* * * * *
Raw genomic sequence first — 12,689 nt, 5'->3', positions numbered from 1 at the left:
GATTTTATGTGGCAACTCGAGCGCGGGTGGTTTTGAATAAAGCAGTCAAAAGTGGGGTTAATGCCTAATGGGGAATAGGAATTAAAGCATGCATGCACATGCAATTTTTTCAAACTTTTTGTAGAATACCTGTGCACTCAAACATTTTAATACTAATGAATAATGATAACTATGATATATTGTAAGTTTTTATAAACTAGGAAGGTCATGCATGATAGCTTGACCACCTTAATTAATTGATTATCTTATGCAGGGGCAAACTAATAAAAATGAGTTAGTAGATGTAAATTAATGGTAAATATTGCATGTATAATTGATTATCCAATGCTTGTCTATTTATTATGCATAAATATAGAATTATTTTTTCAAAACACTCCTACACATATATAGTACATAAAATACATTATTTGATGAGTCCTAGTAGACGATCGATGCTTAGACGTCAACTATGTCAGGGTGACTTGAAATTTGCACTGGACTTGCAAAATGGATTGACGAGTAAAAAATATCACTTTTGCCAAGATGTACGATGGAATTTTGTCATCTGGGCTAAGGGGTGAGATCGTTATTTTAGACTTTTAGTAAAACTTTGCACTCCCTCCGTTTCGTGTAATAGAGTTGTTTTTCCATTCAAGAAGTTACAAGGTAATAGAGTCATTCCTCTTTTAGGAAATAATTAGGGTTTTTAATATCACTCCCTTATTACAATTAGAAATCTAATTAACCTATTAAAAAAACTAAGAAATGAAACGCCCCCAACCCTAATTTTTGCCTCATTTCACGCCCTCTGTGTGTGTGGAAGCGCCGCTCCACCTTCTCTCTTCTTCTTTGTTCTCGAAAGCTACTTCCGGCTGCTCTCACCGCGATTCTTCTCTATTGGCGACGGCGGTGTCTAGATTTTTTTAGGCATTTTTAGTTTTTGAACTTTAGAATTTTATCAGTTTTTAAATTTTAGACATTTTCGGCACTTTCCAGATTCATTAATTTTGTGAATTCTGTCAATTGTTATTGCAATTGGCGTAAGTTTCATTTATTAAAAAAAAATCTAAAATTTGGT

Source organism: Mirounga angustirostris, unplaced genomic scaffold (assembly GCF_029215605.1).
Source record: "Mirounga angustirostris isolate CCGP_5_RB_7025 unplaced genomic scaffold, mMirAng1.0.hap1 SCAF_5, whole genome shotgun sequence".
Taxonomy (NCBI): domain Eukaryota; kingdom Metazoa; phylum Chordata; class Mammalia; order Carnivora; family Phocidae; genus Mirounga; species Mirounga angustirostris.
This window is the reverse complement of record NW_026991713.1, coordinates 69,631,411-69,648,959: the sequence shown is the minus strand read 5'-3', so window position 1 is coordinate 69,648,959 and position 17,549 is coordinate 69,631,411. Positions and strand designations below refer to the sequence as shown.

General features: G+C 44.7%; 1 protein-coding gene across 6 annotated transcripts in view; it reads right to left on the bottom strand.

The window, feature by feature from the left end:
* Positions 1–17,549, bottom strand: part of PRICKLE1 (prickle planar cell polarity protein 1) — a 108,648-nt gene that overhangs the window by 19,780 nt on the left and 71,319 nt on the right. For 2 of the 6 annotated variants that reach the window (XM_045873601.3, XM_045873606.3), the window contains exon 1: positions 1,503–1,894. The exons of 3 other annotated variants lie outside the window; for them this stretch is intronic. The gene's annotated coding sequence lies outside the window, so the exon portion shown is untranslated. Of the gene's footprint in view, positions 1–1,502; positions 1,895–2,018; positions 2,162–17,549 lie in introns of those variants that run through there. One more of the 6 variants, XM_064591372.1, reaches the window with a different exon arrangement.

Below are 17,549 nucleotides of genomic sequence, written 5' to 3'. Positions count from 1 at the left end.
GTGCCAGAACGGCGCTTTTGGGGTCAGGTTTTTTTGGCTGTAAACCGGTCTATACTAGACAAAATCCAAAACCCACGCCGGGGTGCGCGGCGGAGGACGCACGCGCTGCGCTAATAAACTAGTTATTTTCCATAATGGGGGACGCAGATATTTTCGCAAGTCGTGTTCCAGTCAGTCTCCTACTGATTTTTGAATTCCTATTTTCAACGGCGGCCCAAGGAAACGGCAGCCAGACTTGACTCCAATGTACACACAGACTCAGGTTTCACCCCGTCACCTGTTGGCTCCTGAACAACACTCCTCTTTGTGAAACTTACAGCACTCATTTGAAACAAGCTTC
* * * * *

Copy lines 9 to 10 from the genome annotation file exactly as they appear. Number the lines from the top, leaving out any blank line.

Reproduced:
* Positions 1–17,549, bottom strand: part of PRICKLE1 (prickle planar cell polarity protein 1) — a 108,648-nt gene that overhangs the window by 19,780 nt on the left and 71,319 nt on the right. For 2 of the 6 annotated variants that reach the window (XM_045873601.3, XM_045873606.3), the window contains exon 1: positions 1,503–1,894. The exons of 3 other annotated variants lie outside the window; for them this stretch is intronic. The gene's annotated coding sequence lies outside the window, so the exon portion shown is untranslated. Of the gene's footprint in view, positions 1–1,502; positions 1,895–2,018; positions 2,162–17,549 lie in introns of those variants that run through there. One more of the 6 variants, XM_064591372.1, reaches the window with a different exon arrangement.

Below are 17,549 nucleotides of genomic sequence, written 5' to 3'. Positions count from 1 at the left end.